Editorial for DMOPC '21 Contest 10 P3 - Peculiar Reflections

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Author: Riolku

Subtask 1 Hint 1

What cases are impossible?

Subtask 1 Hint 2

What cases require no flips?

Subtask 1 Hint 3

How many flips do you need to move the light over?

Subtask 1

If M = 1, the case is impossible. If N = 1, the case is impossible unless M = 2. Otherwise, we require that N+M \equiv 1 \pmod 2.

Why? Note that for a cell for (r, c), we always enter it from one of two directions. If r+c \equiv 0 \pmod 2 we enter from above or below, but never from the left or right, and the opposite is true if r+c \equiv 1 \pmod 2.

Consider the set of cells that we enter from above. Initially we enter (1, 1), but without flipping anything we enter (x, x) from above for all x. We want to get to (N+1, M), so if N+1 = M we can win without flipping any mirrors.

We can flip two mirrors to move two spots down or left. Effectively this means that we can change from being at the diagonal beginning at (1, 1) to the one at (1, 3) or (3, 1). Since we want to reach (N+1, M), our answer is \max(N+1-M, M-(N+1)).

Subtask 2 Hint 1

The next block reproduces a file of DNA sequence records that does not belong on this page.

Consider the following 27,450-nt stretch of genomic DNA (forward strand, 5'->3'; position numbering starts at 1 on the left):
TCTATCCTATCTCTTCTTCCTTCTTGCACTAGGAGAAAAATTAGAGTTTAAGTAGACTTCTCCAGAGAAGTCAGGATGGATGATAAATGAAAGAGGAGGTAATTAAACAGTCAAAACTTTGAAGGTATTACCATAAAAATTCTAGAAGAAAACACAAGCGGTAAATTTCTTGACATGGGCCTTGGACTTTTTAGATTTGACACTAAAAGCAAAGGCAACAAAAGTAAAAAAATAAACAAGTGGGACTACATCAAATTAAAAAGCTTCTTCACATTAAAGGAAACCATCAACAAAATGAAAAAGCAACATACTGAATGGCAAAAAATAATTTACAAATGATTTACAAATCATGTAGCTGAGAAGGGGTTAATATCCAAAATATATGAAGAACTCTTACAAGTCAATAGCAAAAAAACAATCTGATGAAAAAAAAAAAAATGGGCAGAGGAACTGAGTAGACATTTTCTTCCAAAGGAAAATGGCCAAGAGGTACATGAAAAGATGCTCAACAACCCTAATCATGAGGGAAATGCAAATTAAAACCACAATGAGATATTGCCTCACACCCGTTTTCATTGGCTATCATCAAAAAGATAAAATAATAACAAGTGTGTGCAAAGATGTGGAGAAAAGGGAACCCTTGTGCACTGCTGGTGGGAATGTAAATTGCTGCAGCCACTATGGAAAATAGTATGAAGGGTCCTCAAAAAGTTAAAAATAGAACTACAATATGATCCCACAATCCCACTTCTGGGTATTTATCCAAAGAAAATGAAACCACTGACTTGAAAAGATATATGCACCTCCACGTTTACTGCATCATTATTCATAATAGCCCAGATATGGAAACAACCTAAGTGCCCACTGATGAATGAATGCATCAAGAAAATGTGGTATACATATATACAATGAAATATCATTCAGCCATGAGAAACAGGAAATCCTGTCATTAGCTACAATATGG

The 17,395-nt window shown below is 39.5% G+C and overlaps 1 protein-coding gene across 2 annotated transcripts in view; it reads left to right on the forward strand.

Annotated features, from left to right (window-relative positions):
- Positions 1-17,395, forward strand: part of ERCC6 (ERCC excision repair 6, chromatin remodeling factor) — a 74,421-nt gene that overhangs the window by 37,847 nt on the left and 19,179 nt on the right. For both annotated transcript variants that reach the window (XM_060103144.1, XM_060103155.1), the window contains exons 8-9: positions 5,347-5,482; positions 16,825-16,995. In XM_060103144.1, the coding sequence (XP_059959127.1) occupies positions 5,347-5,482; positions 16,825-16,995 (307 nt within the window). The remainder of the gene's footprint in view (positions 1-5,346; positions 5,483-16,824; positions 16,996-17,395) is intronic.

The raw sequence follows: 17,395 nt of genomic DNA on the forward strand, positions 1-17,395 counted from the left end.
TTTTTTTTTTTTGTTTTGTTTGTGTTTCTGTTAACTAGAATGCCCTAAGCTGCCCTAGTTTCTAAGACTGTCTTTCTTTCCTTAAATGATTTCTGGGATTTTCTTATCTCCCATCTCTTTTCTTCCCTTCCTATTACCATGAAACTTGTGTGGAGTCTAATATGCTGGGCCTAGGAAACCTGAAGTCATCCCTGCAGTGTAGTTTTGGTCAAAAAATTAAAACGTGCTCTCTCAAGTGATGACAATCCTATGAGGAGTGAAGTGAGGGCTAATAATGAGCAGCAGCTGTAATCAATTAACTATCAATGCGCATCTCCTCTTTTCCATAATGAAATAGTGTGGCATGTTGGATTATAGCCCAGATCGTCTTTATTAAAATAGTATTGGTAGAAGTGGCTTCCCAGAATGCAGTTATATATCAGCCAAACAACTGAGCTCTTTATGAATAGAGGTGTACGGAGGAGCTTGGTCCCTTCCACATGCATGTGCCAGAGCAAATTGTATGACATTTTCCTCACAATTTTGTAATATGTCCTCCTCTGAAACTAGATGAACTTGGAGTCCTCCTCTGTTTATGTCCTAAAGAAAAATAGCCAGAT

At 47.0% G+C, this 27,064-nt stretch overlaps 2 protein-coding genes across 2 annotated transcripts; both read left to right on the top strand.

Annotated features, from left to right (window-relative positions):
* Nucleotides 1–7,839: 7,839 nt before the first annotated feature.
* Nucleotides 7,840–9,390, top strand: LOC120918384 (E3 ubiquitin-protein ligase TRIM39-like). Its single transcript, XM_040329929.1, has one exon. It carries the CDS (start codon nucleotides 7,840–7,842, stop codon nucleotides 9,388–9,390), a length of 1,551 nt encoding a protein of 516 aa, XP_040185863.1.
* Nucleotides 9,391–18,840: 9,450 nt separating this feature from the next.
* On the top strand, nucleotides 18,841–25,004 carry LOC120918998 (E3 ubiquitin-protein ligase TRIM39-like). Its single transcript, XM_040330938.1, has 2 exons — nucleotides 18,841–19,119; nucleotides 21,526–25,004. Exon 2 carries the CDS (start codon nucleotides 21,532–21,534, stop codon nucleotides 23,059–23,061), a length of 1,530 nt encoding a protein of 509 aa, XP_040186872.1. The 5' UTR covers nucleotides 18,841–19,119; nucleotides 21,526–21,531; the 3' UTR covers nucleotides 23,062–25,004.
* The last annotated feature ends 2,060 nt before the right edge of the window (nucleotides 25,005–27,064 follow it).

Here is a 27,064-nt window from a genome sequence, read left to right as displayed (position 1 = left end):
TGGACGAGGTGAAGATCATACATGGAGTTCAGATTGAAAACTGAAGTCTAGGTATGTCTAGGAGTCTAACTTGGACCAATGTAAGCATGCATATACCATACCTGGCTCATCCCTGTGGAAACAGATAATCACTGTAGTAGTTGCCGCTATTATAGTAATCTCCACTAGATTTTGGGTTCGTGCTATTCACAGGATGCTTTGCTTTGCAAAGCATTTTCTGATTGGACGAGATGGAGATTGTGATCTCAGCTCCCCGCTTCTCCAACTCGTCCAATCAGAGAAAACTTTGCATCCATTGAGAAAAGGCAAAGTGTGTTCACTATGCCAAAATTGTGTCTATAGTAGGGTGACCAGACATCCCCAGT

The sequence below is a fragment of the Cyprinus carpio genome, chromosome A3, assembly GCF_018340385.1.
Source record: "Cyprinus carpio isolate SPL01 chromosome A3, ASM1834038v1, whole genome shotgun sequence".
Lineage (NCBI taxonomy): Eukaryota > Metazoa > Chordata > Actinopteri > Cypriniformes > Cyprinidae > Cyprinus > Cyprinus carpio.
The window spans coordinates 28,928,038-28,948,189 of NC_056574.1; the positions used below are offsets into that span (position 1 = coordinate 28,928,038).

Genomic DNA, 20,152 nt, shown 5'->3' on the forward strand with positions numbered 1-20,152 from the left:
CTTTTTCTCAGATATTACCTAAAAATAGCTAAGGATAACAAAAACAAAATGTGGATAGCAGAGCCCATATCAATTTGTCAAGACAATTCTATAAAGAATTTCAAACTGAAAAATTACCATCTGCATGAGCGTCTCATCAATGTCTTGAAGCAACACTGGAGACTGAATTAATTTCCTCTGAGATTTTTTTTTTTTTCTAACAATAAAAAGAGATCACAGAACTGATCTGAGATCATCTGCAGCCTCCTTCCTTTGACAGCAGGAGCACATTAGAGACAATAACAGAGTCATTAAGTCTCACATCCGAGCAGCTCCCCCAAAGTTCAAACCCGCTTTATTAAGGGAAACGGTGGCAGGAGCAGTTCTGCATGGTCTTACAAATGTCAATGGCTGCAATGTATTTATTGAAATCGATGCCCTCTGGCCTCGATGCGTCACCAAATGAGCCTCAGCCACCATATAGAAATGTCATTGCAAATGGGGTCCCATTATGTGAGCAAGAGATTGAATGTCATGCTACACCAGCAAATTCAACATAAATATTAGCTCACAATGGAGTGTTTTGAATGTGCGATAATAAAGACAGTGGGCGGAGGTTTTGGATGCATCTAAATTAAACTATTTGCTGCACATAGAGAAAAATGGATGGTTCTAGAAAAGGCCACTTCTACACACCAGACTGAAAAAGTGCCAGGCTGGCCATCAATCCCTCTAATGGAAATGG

Build a graph for the input.

Subtask 2 Hint 2

Our nodes are (cell, direction).

Subtask 2 Hint 3

If the light hits a mirror twice, should we flip that mirror?

Subtask 2

If the light hits a mirror twice, we should not flip that mirror. Similarly, If we flip a mirror and the light's path hits that mirror twice, we would've been better off not hitting the mirror at all.

Also, the parity mentioned in the first subtask guarantees that the light will never bounce back on itself, which together guarantee that any cycles we run into can be safely ignored.

All of this is to say that we can simply run 0-1 BFS on the specified graph to get our answer. Dijkstra should still pass though it is comparably inefficient.


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